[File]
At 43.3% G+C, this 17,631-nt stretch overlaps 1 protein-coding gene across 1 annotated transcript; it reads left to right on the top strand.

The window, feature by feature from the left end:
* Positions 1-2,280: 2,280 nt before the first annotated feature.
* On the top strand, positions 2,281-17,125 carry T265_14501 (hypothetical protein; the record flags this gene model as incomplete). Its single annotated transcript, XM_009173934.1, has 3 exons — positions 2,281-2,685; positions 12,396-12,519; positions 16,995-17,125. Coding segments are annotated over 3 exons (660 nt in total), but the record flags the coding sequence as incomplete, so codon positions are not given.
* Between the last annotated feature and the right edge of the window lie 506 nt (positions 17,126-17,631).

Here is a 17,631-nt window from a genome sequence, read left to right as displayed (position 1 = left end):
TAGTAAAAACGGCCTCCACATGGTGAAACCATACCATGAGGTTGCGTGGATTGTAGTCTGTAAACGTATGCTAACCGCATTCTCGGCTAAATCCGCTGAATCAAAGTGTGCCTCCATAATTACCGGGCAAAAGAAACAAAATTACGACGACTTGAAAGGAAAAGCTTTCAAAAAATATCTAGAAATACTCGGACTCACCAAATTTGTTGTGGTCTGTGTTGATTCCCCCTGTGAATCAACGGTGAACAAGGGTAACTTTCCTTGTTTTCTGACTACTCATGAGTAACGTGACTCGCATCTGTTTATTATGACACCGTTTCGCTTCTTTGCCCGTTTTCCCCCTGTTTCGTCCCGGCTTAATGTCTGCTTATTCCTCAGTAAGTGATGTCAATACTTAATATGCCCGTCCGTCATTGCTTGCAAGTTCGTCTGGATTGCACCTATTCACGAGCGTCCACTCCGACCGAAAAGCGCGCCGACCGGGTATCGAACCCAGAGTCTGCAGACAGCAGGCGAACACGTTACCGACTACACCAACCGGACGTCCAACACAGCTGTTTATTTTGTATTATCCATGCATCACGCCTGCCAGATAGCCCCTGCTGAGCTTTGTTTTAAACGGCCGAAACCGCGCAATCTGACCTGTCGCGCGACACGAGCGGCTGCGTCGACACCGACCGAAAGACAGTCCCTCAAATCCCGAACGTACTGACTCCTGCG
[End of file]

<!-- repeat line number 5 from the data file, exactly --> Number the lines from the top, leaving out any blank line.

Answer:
* Between the last annotated feature and the right edge of the window lie 506 nt (positions 17,126-17,631).